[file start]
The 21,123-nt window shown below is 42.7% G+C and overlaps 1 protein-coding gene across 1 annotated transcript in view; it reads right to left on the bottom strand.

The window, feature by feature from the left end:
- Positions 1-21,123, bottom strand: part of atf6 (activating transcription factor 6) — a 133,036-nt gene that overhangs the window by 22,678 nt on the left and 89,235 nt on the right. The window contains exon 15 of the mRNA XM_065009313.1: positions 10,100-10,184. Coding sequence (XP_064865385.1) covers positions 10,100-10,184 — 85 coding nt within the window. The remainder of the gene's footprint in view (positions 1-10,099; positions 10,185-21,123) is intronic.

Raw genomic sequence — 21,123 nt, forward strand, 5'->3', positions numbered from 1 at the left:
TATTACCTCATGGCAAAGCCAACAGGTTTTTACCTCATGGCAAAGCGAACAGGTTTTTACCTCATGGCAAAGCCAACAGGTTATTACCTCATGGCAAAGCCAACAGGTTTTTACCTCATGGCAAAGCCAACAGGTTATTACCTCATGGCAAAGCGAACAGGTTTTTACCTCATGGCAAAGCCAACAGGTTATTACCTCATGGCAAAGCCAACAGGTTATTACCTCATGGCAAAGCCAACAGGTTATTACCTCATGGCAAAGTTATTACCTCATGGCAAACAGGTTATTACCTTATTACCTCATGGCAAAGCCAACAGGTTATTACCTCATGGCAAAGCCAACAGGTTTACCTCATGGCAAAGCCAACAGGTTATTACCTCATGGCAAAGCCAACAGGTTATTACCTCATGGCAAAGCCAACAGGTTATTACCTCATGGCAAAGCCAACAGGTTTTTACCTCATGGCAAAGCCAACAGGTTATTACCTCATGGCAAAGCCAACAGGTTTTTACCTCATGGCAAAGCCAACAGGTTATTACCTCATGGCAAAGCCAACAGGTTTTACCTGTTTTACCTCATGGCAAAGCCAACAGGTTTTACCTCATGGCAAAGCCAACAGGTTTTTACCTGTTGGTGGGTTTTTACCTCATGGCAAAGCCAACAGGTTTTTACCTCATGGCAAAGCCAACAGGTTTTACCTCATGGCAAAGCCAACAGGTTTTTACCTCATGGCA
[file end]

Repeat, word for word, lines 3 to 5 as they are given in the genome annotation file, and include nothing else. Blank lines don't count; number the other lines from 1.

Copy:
- Positions 1-21,123, bottom strand: part of atf6 (activating transcription factor 6) — a 133,036-nt gene that overhangs the window by 22,678 nt on the left and 89,235 nt on the right. The window contains exon 15 of the mRNA XM_065009313.1: positions 10,100-10,184. Coding sequence (XP_064865385.1) covers positions 10,100-10,184 — 85 coding nt within the window. The remainder of the gene's footprint in view (positions 1-10,099; positions 10,185-21,123) is intronic.

Raw genomic sequence — 21,123 nt, forward strand, 5'->3', positions numbered from 1 at the left:
TATTACCTCATGGCAAAGCCAACAGGTTTTTACCTCATGGCAAAGCGAACAGGTTTTTACCTCATGGCAAAGCCAACAGGTTATTACCTCATGGCAAAGCCAACAGGTTTTTACCTCATGGCAAAGCCAACAGGTTATTACCTCATGGCAAAGCGAACAGGTTTTTACCTCATGGCAAAGCCAACAGGTTATTACCTCATGGCAAAGCCAACAGGTTATTACCTCATGGCAAAGCCAACAGGTTATTACCTCATGGCAAAGTTATTACCTCATGGCAAACAGGTTATTACCTTATTACCTCATGGCAAAGCCAACAGGTTATTACCTCATGGCAAAGCCAACAGGTTTACCTCATGGCAAAGCCAACAGGTTATTACCTCATGGCAAAGCCAACAGGTTATTACCTCATGGCAAAGCCAACAGGTTATTACCTCATGGCAAAGCCAACAGGTTTTTACCTCATGGCAAAGCCAACAGGTTATTACCTCATGGCAAAGCCAACAGGTTTTTACCTCATGGCAAAGCCAACAGGTTATTACCTCATGGCAAAGCCAACAGGTTTTACCTGTTTTACCTCATGGCAAAGCCAACAGGTTTTACCTCATGGCAAAGCCAACAGGTTTTTACCTGTTGGTGGGTTTTTACCTCATGGCAAAGCCAACAGGTTTTTACCTCATGGCAAAGCCAACAGGTTTTACCTCATGGCAAAGCCAACAGGTTTTTACCTCATGGCA